What You Need To Know About Dry Weather Runoff

You’ve seen the signs — “Only Rain Down the Drain,” “The Drain is Just For Rain,” and “No Dumping, Drains to Ocean.” It’s essential that wekeep mindful of only allowing rainwater into the storm drain system. Why? Because our storm drain system flows, untreated, directly into our creeks, channels, rivers, and oceans. Even small releases can negatively impact community health and Ventura County watersheds.

In fact, non-stormwater discharge (aka dry weather runoff), is prohibited by law! The City’s Municipal Separate Storm Sewer System (stormwater permit) prohibits most non-stormwater discharges. See Page 33 of this PDF, click here. Non-stormwater discharge is defined as the release of any material to a storm drain not entirely composed of stormwater. This could consist of incidental releases, flows, spills, escape, or illegal disposal of liquids and solids.

What are the most common forms of dry weather runoff and how can you help prevent runoff?

Yard Clippings/Green Waste/Leaves, etc.

When maintaining grass, trees, and scrubs on your property make sure to clear, remove, and recycle your home’s yard clippings and prevent them from entering into city streets and sidewalks. Be sure to dispose of green waste in the proper recycling bin.

Chemicals, Pesticides, and Fertilizers

It is important to apply chemicals, pesticides, and fertilizers only as needed and as directed on labels. Overuse of these materials is a key contributor to stormwater pollution. Never use chemicals, pesticides, and fertilizers around the drain or bare ground and if rain is predicted within 24 hours.

Chemicals, pesticides, and fertilizers, as well as waste generated from the use of those products, must be managed according to state regulations. A good rule of thumb is to use secondary containment to prevent accidental discharges or leaks. If spills occur, make sure to contain material and use absorbent mats, socks, or kitty litter to prevent spills from reaching the street or storm drain system.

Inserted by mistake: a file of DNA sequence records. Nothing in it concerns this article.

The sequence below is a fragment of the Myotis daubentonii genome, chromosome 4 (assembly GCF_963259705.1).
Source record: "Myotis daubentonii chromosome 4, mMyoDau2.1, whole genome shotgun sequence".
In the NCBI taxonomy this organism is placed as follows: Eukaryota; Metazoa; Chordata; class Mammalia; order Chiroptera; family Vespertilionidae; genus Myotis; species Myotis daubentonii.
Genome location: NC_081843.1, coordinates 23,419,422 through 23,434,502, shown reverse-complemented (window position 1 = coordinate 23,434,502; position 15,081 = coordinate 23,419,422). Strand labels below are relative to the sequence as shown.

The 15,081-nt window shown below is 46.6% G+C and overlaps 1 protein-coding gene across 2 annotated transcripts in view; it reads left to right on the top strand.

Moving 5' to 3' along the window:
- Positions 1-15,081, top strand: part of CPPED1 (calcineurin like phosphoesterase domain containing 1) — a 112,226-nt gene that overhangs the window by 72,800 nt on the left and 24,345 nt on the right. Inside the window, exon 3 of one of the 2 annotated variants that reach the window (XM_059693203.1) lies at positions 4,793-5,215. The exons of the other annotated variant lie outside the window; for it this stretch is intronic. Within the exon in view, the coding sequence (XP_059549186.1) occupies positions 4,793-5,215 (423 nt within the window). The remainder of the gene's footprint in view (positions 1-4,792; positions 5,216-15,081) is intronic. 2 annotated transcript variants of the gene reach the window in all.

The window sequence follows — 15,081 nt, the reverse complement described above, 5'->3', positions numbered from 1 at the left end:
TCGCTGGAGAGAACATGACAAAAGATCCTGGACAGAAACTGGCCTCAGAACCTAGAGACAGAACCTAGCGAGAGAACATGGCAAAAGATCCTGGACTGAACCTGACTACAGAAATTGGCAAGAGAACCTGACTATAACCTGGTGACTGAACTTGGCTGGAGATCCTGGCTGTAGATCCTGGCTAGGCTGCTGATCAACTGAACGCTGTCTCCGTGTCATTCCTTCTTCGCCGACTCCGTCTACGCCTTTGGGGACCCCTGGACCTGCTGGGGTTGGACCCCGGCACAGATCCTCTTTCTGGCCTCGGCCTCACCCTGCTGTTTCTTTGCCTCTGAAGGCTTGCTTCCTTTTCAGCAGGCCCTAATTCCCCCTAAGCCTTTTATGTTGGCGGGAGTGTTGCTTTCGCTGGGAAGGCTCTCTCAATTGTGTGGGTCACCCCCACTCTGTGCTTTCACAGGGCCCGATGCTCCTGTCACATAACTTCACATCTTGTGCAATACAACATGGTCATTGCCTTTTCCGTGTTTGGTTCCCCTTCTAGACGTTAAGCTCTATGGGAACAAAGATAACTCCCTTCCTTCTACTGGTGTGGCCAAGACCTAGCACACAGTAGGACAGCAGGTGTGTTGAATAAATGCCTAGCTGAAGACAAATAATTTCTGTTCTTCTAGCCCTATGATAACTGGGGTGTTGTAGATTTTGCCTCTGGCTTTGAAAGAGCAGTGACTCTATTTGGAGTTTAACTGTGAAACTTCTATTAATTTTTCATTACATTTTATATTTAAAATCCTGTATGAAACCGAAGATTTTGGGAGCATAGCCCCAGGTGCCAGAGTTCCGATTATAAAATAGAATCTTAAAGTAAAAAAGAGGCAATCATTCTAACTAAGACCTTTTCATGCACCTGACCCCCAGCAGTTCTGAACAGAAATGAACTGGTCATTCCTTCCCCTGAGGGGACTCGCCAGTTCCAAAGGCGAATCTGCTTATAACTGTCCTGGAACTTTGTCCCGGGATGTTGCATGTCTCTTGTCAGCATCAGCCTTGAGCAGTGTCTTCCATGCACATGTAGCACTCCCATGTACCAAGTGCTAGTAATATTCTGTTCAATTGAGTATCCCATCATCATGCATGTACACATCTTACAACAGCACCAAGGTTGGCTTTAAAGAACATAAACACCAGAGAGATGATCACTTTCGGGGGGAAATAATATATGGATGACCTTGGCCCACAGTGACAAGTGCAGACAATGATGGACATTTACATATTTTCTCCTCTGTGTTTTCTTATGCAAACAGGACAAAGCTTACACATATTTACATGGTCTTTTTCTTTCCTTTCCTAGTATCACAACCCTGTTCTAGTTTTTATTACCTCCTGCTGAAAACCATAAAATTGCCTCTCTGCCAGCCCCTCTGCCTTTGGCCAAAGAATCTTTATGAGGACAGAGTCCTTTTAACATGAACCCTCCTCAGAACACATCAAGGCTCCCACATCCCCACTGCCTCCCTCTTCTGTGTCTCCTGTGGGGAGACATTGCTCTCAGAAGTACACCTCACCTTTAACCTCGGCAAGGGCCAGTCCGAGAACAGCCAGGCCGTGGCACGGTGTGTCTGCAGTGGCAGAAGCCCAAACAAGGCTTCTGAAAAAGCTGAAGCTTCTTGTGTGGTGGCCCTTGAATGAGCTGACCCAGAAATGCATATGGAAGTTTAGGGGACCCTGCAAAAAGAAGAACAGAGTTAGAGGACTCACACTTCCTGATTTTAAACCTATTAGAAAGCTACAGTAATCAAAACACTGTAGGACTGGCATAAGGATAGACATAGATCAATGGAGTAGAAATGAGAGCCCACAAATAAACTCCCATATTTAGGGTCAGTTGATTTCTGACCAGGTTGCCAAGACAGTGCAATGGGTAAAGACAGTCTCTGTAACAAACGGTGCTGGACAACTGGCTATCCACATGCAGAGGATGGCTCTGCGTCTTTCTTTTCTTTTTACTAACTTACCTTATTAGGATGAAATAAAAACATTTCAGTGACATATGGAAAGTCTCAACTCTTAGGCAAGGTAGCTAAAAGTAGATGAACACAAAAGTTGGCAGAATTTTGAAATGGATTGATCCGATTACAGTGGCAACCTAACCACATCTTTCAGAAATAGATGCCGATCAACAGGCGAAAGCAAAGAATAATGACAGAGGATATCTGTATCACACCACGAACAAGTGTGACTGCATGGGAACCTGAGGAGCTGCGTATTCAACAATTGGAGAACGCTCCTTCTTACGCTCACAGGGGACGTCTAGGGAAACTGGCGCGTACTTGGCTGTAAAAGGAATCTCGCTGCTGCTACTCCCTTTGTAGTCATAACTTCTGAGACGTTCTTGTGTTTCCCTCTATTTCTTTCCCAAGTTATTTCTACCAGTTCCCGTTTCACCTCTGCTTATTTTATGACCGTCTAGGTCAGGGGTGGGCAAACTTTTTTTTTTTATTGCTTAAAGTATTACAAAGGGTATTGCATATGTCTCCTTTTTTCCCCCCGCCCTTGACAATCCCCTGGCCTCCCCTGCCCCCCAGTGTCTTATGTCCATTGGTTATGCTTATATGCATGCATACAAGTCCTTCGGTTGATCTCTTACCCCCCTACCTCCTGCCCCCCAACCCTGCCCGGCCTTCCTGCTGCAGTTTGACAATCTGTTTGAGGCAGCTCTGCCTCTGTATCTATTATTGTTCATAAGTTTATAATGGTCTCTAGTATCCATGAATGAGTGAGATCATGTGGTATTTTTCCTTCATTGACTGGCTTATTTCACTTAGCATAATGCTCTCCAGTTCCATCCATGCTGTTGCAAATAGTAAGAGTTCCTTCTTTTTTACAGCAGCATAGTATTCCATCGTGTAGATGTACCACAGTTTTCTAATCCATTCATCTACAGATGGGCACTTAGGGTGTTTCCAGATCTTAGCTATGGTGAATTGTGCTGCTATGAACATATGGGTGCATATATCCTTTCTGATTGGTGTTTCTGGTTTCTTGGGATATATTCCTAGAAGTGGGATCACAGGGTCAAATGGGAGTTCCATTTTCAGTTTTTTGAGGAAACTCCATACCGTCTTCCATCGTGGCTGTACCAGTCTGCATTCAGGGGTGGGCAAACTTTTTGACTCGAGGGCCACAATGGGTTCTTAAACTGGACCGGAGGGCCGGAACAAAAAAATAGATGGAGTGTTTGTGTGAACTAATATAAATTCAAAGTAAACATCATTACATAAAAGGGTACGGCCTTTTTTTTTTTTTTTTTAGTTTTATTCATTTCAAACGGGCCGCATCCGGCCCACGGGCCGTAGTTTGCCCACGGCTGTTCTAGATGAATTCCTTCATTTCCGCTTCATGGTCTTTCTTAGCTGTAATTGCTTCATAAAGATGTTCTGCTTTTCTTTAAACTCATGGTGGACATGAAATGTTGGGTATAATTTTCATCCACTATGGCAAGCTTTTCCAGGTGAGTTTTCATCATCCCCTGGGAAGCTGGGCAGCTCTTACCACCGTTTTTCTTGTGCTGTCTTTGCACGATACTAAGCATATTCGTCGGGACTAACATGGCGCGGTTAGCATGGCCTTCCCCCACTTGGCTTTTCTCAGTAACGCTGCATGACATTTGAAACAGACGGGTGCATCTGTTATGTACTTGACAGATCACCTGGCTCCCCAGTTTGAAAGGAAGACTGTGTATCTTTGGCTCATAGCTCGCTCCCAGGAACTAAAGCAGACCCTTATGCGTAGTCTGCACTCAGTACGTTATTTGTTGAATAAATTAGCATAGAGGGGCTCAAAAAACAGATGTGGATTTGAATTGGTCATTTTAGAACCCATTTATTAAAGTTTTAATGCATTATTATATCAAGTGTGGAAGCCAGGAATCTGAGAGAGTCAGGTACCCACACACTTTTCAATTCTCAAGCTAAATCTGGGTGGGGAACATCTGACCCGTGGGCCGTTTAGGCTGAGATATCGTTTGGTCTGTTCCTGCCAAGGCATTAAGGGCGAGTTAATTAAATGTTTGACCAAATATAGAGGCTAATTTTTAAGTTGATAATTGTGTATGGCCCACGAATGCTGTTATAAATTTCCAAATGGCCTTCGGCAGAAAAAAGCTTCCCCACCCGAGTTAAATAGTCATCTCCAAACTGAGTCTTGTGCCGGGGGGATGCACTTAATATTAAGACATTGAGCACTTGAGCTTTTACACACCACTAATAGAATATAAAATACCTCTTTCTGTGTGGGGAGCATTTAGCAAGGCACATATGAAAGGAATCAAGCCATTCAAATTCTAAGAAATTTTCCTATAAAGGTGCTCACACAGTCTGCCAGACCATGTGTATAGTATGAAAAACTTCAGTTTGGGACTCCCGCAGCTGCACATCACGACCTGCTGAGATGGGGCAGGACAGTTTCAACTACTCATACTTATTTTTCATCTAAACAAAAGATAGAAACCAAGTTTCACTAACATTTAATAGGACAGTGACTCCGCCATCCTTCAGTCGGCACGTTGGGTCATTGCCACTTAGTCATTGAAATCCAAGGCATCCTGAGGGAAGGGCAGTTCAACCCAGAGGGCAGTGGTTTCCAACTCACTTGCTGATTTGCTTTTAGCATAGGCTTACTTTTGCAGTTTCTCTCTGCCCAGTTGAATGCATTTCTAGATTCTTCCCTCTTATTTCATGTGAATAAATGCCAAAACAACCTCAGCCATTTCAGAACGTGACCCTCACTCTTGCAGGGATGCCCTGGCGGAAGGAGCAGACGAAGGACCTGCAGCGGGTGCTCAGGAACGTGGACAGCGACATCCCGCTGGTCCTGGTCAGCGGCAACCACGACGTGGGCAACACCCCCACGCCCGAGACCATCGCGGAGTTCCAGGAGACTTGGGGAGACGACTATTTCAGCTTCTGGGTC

Make sure to place covers on waste bins and keep the lids securely closed. Never put liquid waste directly into a dumpster and waste bin. If your waste bins are leaking or broken replace them or contact your waste service provider to request a replacement. When it does rain, it is best to keep waste bins stored outdoors under a roofed or covered area to reduce exposure to rain.

Driveways and Parking Lots

Regularly sweep and collect debris accumulated in and around driveways and parking areas. Be sure not use a hose to clear hardscapes of accumulated material – hosing debris, oil, grease, soap, and other pollutants into the storm drain system can result in a fine.

Cleaning Products

Keep cleaning products properly stored so if there’s a spill it won’t wind up in the storm drain system. When it does rain be sure to store cleaning products indoors or under cover to prevent exposure to rain. Cleaning solutions can harm wildlife (even if labeled nontoxic or biodegradable).

Use self-contained sinks and tanks when cleaning parts with degreasing solvents. Never pour materials into street, curbs, or storm drains. You might also try a water-based cleaning solution. Be sure to dispose of all non-hazardous wash water into indoor drains like sinks and toilets.

Oil Changes

Use pans to catch leaks when working with engines or machinery. Don’t forget to recycle your oil at a Certified Oil Recycling Center. Find out more information here: cityofventura.ca.gov/DocumentCenter/Home/View/933

Machinery and Batteries

Store machinery and batteries in trays or with drip pans that will contain potential leaks or spills. When disposing of batteries be sure to recycle them through a certified collection center. Find out more information here: cityofventura.ca.gov/323/Hazardous-Waste-Toxics-Reduction.